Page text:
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# How would you use the Henderson-Hasselbalch equation to calculate the pH of a solution that is 0.120 M in HClO and 0.185 M in KClO?

##"pH" = 7.65##

The **Henderson - Hasselbalch equation** allows you to calculate the of that contains a weak acid and its conjugate base by using the concentrations of these two species and the ##pK_a## of the weak acid.

##color(blue)("pH" = pK_a + log( (["conjugate base"])/(["weak acid"])))##

In your case, the weak acid is hypochlorous acid, ##"HClO"##. Its conjugate base, the hypochlorite anion, ##"ClO"^(-)##, is delivered to the solution by one of its salts, potassium hypochlorite, ##"KClO"##.

The acid dissociation constant, ##K_a##, for hypochlorous acid is equal to ##3.5 * 10^(-8)##

http://clas.sa.ucsb.edu/staff/Resource%20folder/Chem109ABC/Acid,%20Base%20Strength/Table%20of%20Acids%20w%20Kas%20and%20pKas.pdf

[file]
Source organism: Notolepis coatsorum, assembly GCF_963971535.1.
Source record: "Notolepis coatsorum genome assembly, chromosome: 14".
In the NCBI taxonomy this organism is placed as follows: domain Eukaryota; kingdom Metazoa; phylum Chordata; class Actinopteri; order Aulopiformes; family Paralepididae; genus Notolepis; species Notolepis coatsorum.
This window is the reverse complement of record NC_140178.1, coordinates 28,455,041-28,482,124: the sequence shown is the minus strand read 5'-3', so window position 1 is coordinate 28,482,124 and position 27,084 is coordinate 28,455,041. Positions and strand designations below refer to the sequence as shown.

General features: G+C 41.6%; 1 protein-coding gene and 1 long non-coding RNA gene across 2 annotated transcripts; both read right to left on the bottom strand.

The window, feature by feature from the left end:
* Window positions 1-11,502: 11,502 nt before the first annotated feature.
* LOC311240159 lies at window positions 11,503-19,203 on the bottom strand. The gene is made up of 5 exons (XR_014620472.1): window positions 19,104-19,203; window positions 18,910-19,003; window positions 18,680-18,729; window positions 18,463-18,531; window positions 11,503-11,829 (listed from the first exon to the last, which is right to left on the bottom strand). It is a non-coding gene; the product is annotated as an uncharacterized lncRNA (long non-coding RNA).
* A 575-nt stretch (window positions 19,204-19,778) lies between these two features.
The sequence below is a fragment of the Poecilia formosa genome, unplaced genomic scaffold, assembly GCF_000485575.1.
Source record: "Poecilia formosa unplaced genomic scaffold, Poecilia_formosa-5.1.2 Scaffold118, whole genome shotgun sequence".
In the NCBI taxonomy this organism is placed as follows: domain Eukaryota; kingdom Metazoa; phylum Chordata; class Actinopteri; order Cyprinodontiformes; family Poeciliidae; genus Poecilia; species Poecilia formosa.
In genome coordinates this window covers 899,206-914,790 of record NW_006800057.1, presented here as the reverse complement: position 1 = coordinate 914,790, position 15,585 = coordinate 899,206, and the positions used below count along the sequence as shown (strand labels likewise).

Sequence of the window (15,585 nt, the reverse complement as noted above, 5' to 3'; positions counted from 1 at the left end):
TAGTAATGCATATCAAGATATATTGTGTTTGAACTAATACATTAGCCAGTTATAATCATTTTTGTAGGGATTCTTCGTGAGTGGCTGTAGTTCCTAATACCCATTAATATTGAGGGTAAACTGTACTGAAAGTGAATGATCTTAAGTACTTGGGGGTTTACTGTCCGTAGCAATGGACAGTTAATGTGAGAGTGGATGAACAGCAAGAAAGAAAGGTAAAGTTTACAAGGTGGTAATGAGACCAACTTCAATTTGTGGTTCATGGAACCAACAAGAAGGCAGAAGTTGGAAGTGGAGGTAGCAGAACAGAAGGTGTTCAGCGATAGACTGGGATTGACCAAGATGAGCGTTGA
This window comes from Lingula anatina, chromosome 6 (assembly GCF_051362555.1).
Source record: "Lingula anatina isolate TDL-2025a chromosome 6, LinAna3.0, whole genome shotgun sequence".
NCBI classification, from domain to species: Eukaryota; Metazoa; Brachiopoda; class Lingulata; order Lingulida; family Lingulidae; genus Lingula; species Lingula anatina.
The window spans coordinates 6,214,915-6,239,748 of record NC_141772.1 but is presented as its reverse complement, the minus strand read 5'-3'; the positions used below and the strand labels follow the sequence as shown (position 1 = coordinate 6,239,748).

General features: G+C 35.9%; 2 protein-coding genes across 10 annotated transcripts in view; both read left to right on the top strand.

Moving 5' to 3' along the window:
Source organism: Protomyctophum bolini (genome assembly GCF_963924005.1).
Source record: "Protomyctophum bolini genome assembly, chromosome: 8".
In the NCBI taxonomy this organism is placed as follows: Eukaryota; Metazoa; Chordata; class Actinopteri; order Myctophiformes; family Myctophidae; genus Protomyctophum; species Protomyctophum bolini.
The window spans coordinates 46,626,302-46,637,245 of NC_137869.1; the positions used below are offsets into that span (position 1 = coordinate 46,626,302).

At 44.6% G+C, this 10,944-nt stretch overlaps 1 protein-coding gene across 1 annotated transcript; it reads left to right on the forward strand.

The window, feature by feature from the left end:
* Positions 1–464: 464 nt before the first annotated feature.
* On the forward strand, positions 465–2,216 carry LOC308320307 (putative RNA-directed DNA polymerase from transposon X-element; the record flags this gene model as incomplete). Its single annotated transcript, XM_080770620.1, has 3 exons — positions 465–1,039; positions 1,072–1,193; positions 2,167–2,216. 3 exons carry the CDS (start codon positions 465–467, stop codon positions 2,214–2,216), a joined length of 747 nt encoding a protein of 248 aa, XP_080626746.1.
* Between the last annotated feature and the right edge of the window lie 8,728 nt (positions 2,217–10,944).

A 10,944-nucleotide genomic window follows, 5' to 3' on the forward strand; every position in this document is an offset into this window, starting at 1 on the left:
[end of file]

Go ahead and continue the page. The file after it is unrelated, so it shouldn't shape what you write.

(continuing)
Now, before doing any calculations, try to predict what you expect the solution's pH to be compared with the acid's ##pK_a##.

Notice that when you have **equal concentrations** of weak acid and conjugate base, the log term will be equal to **zero**, since

##log(1) = 0##

This tells you that if you have **more conjugate base** than weak acid, the log term will be greater than ##1##, which will cause the pH to be **higher** than the ##pK_a##.

With this in mind, plug in your values into the H-H equation to get

##"pH" = -log(3.5 * 10^(-8)) + log( (0.185color(red)(cancel(color(black)("M"))))/(0.120color(red)(cancel(color(black)("M")))))##

##"pH" = 7.46 + 0.188 = color(green)(7.65)##